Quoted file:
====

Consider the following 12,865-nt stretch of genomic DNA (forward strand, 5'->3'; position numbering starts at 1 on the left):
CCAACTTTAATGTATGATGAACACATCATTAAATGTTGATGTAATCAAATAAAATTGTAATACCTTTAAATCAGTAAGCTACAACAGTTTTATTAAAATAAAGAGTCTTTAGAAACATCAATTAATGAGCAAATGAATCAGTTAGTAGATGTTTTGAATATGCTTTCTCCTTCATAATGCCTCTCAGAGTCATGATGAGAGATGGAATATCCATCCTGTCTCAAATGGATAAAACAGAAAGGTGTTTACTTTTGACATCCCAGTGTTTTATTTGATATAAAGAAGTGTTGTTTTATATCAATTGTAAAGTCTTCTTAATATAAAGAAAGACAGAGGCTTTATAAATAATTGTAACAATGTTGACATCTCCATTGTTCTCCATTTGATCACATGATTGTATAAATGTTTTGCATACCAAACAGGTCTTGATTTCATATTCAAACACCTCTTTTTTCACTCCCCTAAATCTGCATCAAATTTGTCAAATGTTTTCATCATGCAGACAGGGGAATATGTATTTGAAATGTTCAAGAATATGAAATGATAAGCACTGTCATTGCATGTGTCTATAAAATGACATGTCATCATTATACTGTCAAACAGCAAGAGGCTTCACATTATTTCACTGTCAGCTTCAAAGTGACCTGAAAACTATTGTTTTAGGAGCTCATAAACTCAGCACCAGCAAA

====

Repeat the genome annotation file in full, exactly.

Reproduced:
Consider the following 12,865-nt stretch of genomic DNA (forward strand, 5'->3'; position numbering starts at 1 on the left):
CCAACTTTAATGTATGATGAACACATCATTAAATGTTGATGTAATCAAATAAAATTGTAATACCTTTAAATCAGTAAGCTACAACAGTTTTATTAAAATAAAGAGTCTTTAGAAACATCAATTAATGAGCAAATGAATCAGTTAGTAGATGTTTTGAATATGCTTTCTCCTTCATAATGCCTCTCAGAGTCATGATGAGAGATGGAATATCCATCCTGTCTCAAATGGATAAAACAGAAAGGTGTTTACTTTTGACATCCCAGTGTTTTATTTGATATAAAGAAGTGTTGTTTTATATCAATTGTAAAGTCTTCTTAATATAAAGAAAGACAGAGGCTTTATAAATAATTGTAACAATGTTGACATCTCCATTGTTCTCCATTTGATCACATGATTGTATAAATGTTTTGCATACCAAACAGGTCTTGATTTCATATTCAAACACCTCTTTTTTCACTCCCCTAAATCTGCATCAAATTTGTCAAATGTTTTCATCATGCAGACAGGGGAATATGTATTTGAAATGTTCAAGAATATGAAATGATAAGCACTGTCATTGCATGTGTCTATAAAATGACATGTCATCATTATACTGTCAAACAGCAAGAGGCTTCACATTATTTCACTGTCAGCTTCAAAGTGACCTGAAAACTATTGTTTTAGGAGCTCATAAACTCAGCACCAGCAAA